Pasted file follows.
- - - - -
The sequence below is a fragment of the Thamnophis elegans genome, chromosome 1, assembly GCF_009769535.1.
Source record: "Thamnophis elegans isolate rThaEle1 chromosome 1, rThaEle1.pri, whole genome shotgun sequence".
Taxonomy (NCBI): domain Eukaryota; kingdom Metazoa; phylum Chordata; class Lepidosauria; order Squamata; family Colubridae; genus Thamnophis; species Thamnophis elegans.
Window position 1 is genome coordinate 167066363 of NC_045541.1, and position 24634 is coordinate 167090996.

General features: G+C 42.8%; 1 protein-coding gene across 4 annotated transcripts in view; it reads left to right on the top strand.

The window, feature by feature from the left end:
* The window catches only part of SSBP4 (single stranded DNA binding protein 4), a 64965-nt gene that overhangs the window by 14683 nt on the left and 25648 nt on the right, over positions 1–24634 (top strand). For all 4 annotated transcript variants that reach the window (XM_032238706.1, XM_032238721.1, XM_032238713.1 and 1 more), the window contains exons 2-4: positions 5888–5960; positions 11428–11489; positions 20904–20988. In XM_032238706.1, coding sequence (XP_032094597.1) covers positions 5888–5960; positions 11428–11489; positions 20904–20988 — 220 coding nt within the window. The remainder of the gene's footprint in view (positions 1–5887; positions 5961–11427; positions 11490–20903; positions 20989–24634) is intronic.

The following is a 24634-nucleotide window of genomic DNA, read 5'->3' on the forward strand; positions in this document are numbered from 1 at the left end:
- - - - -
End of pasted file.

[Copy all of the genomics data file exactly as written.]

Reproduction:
The sequence below is a fragment of the Thamnophis elegans genome, chromosome 1, assembly GCF_009769535.1.
Source record: "Thamnophis elegans isolate rThaEle1 chromosome 1, rThaEle1.pri, whole genome shotgun sequence".
Taxonomy (NCBI): domain Eukaryota; kingdom Metazoa; phylum Chordata; class Lepidosauria; order Squamata; family Colubridae; genus Thamnophis; species Thamnophis elegans.
Window position 1 is genome coordinate 167066363 of NC_045541.1, and position 24634 is coordinate 167090996.

General features: G+C 42.8%; 1 protein-coding gene across 4 annotated transcripts in view; it reads left to right on the top strand.

The window, feature by feature from the left end:
* The window catches only part of SSBP4 (single stranded DNA binding protein 4), a 64965-nt gene that overhangs the window by 14683 nt on the left and 25648 nt on the right, over positions 1–24634 (top strand). For all 4 annotated transcript variants that reach the window (XM_032238706.1, XM_032238721.1, XM_032238713.1 and 1 more), the window contains exons 2-4: positions 5888–5960; positions 11428–11489; positions 20904–20988. In XM_032238706.1, coding sequence (XP_032094597.1) covers positions 5888–5960; positions 11428–11489; positions 20904–20988 — 220 coding nt within the window. The remainder of the gene's footprint in view (positions 1–5887; positions 5961–11427; positions 11490–20903; positions 20989–24634) is intronic.

The following is a 24634-nucleotide window of genomic DNA, read 5'->3' on the forward strand; positions in this document are numbered from 1 at the left end: